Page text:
The Idaho Senate Health and Welfare Committee has approved two occupational licensing bills with only one committee member voting against one of the proposals.
House Bill 356 seeks to expand the authority of the Idaho State Board of Podiatry.
The legislation would permit the podiatry board to administer disciplinary action against licensed podiatrists or prospectively licensed podiatrists. “We want to reach beyond simple revocation of a license, and we want to be able to require some additional training in the event of a disciplinary measure,” Hales stated. “We are also seeking the power to administer discipline to practitioners and the authority to enforce that discipline.”
“The bill is saying, in essence, that if the board says that you’re out of compliance with the board’s requirements, then you’re out of compliance,” observed Sen Fred Martin, R-Boise. “The board then is both the judge and jury. Please give me some comfort on this, Roger.”
“Whatever board action might be taken, a practitioner would have due process rights,” Hales said in response. “They could appeal it before a judge, and so forth.”
“I notice that the board is $150,000 in the hole,” commented Sen. Marv Hagedorn, R-Meridian. “Are there any efforts under way to fix that?”
Lana Corey from the Idaho Board of Occupational Licensing replied that among the various occupational licensing boards in the state, the podiatry board is in the worst financial condition. “They are the most indebted, and it’s a result of some long-standing disciplinary issues,” she replied.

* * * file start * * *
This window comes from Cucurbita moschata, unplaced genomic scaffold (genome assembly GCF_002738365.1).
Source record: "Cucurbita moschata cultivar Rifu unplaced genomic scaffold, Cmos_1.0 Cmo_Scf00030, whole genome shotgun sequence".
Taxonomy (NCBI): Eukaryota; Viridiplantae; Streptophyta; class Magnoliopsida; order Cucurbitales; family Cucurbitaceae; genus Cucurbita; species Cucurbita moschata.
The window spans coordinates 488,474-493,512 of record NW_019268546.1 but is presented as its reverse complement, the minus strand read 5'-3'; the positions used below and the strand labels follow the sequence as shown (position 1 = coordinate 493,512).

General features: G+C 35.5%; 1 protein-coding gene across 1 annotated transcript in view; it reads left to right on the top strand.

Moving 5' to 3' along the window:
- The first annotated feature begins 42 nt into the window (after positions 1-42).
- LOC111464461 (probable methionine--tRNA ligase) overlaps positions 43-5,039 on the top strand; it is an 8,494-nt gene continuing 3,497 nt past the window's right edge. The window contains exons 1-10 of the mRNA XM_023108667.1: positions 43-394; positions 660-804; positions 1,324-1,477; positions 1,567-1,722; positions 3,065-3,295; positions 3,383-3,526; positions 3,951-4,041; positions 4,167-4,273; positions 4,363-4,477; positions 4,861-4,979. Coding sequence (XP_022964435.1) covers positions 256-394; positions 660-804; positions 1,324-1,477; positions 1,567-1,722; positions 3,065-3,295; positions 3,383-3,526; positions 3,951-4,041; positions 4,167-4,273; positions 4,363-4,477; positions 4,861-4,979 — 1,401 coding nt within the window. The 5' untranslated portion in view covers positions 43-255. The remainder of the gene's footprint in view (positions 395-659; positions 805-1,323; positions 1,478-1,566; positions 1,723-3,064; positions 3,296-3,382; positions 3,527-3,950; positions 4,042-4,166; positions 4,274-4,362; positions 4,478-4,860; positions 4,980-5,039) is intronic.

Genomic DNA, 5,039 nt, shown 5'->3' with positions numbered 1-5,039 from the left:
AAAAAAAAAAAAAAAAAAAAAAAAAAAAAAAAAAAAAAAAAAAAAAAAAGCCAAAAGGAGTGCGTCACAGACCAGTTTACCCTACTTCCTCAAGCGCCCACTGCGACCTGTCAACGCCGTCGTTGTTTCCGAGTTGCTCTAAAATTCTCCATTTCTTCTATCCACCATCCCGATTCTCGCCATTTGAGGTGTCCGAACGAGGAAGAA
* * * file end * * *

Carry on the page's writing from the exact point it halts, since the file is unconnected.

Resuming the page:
Occupational licensing boards are supposed to be self-funding entities, funded with the licensing fees, and other fines and penalties levied against its professional licensees. Corey told Hagedorn that the podiatry board will likely ask the Legislature for extra funding next year.
Sen. Sheryl Nuxoll, R-Cottonwood, was the lone vote against House Bill 356. Citing language from the bill, Nuxoll observed that, with House Bill 356, the podiatry board would be given the authority to exact discipline against podiatrists and prospective podiatrists "found by the board to have failed to comply with an order issued by the board.”
“This language is too vague and too broad,” Nuxoll stated. “For this reason, I cannot support the bill.”
The other bill presented to the committee was House Bill 357, which seeks to redefine what constitutes a quorum for a meeting of the Idaho Speech and Hearing Services Board.
Currently the number of members required for a quorum is four. The existing requirement that the legislation seeks to eliminate is the need to have a "public board member" (a member of the public who is not a practitioner) present to fulfill the quorum condition.
“It sounds like to me there is no requirement for a member of the public to be present at board meetings for other occupational boards, am I right?” asked Sen. Dan Schmidt, D-Moscow.
“That is correct,” Corey replied. “Requiring a member of the public to be present at meetings is unique to this board and it has become a problem at times. Eliminating this requirement will allow us to be more responsive.”
Martin asked “why is the board requesting this change? I am assuming that there were some real-life problems in establishing a quorum.”
Corey indicated that at times the existing quorum requirements created conflicts with board members’ work schedules.
The committee unanimously approved House Bill 357.
Both bills now face a vote of the full Senate.